Dias’ third exhibition at its São Paulo gallery, featuring a historic presentation of the Nepal papers produced between 1977 and 1986. We will be inaugurating the show in conjunction with a talk between Dias and Paulo Sergio Duarte at 11.30am in honor of Antonio´s newly published monograph, ANTONIO DIAS
Set to open on April 2, the show marks the consolidation of the gallery’s national program, since the artworks it features were first shown at the Rio de Janeiro space in August and September of last year. This strategy of having the exhibit tour both venues is justified by the relevance of Antonio Dias to Brazilian art history, and by the fact that these are never-before-seen works that will premiere in São Paulo just as they did in Rio.
The exhibition will also mark the launch of the artist’s eponymous new book, Antonio Dias, edited by Associação para o Patronato Contemporâneo- APC, with a conversation between Dias and Paulo Sergio Duarte, who wrote the key essay in the publication.
The artworks in the show were produced during a trip Dias made to Nepal, in 1977, to learn the craft of papermaking. This Nepal period is a departure from the artist’s previous work, which was heavy on conceptualism, on the use of then-fledgling media such as video, and the creation of a visual lexicon encompassing pop elements, geometric planes defined by color and words.
Systematically repeated and scrambled within itself, this repertoire questioned the character of social convention and the artistic institution as a producer of stationary coded meanings, validated by a system of international insertion and representativeness that the regional must submit to – that much was evidenced by the artworks’ English titles, like the famed The Illustration of Art series.
It was in Nepal, within the small village of Barabeshi, that Dias experimented with mixing plant fibers and natural elements – like tea, earth, ash and curry – to give tinge and texture to the new surfaces and shapes he was creating. Against this backdrop, he produced Chapati for Seven Days (1977), a standout piece in this iteration. As the artist comments “Chapati-bread. The raw food for my work. Every day, for one week, I partitioned a small disc from a larger one. Only one disc was left untouched in its raw cellulose form while others were charged with red clay, curry, tea, tikka, and ashes. A very simple and serene mode of working, much like eating should be.”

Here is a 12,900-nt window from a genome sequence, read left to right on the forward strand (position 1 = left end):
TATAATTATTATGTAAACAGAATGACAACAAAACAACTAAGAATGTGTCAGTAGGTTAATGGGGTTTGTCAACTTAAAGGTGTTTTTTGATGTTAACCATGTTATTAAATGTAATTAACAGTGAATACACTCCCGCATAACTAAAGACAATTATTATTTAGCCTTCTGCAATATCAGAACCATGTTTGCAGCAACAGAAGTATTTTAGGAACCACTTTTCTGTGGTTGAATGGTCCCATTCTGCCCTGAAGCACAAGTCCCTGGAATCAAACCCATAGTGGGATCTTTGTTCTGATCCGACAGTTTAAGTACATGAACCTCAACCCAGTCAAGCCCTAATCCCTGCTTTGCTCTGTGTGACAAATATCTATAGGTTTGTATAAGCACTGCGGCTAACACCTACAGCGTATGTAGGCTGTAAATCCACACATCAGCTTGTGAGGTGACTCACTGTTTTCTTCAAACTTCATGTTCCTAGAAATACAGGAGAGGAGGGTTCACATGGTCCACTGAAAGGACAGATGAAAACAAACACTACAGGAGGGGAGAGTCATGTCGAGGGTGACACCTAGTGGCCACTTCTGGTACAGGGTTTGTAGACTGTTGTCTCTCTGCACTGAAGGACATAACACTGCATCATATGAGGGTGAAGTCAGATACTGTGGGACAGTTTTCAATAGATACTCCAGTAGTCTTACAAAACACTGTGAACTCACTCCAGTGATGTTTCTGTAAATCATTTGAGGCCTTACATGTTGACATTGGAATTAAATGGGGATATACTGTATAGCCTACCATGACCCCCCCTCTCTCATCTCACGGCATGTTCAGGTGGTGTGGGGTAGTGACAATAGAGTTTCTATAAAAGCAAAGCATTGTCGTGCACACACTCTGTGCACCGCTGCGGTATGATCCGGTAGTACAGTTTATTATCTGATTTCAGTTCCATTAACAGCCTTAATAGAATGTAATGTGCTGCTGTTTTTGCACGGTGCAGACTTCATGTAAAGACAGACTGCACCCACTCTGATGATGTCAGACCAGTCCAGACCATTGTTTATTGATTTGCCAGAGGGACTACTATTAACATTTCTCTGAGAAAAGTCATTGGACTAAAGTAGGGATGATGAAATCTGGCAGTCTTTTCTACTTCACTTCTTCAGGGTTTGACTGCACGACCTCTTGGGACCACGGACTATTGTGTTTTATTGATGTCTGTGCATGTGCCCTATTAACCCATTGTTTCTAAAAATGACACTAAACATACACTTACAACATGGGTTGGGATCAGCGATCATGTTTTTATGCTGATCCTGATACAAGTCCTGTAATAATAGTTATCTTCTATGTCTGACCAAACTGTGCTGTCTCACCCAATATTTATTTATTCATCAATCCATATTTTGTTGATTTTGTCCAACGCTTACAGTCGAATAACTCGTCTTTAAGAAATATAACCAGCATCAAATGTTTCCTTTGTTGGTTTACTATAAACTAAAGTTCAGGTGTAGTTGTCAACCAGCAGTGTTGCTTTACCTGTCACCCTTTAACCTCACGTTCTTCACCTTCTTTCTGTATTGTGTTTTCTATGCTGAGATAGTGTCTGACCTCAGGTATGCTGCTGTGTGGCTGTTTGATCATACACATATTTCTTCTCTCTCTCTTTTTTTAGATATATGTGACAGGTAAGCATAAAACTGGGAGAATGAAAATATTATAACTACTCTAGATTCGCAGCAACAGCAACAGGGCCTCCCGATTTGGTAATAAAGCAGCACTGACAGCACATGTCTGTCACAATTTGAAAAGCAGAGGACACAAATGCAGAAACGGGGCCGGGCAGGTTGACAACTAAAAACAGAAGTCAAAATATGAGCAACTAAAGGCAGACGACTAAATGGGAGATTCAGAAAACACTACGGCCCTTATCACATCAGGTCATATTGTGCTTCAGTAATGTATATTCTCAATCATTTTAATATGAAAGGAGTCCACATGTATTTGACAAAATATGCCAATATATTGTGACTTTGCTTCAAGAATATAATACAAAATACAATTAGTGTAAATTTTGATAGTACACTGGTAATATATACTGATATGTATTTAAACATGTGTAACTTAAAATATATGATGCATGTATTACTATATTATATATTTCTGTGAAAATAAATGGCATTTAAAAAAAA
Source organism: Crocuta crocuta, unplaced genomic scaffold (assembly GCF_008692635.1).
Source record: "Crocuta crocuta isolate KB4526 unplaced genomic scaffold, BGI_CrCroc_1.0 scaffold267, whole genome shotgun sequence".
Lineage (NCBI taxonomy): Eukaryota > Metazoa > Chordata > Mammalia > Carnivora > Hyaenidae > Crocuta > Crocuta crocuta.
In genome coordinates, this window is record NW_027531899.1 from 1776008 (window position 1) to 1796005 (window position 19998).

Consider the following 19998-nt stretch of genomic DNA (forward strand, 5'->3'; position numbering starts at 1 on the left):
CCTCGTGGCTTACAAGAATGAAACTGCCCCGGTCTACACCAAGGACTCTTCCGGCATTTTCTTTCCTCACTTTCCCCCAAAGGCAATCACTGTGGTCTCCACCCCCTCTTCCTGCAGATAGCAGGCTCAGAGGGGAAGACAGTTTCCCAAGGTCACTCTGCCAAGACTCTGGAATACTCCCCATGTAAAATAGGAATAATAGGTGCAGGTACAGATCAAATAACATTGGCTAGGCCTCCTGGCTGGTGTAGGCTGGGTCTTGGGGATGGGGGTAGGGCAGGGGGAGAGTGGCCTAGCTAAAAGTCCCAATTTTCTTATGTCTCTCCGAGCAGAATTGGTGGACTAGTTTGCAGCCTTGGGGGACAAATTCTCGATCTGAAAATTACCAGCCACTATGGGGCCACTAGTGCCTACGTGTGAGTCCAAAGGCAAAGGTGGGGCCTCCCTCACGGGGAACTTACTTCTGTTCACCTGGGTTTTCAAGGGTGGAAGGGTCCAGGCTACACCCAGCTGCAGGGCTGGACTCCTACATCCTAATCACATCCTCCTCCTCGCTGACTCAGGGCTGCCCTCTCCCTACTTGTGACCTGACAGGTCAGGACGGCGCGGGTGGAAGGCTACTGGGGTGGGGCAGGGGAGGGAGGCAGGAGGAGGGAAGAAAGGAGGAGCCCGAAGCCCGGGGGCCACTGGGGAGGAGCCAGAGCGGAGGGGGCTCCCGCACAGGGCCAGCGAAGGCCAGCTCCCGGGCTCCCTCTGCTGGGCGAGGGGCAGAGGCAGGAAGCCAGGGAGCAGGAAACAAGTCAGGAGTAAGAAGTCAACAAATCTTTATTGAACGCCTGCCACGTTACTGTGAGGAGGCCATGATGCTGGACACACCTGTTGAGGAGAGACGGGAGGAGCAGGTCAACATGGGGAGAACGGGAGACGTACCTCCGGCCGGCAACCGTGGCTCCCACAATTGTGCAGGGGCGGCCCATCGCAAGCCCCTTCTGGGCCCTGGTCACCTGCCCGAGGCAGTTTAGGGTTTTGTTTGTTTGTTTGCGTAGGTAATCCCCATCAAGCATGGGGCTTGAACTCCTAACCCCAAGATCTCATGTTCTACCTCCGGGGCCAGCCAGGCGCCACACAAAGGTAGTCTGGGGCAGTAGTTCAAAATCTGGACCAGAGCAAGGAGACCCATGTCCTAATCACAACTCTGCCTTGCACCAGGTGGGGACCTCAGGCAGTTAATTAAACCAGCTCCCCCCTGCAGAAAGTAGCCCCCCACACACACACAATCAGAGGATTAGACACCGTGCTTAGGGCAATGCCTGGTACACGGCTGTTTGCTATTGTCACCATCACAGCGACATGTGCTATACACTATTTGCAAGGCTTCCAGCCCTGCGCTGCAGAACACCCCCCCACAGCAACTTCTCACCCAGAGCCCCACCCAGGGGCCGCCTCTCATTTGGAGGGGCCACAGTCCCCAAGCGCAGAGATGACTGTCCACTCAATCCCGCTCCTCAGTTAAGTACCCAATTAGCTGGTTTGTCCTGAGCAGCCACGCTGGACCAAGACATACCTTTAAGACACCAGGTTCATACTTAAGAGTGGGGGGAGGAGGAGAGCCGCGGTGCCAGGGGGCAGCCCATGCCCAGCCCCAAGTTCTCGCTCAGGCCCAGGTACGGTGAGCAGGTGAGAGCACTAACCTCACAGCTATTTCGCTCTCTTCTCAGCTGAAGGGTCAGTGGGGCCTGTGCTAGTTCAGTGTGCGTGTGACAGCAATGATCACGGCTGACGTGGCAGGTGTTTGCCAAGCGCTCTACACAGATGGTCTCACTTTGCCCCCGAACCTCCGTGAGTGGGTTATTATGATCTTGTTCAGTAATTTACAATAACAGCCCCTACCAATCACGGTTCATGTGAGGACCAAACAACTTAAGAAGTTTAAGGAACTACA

Much more than providing a medium, the geometrical planes built with handmade paper are artworks in their own right. Created jointly with artisans at a Nepalese paper mill, they subvert the question of authorial unity.
Or, as the artist himself put it in an interview, “What interests me the most is the connection between the production of this work and its producers… While they labored materially in production, some of them also imprinted a symbolic reading onto the product.” In The Illustration of Art/Tool & Work (1977), the artist’s hand and the hand of the artisan involved in the making are intricately arranged in a system of equality. Through this simple gesture of collaboration and exchange, the artist suspends the boundaries of art and workmanship, authorial singularity and repetitive gesture, asceticism of concept and crude matter.
What distinguishes the Nepal papers from previous works of the artist is the contamination of significance by territoriality, a subject the artist holds dear. Until today, this body of work is considered a watershed moment in the artist’s production.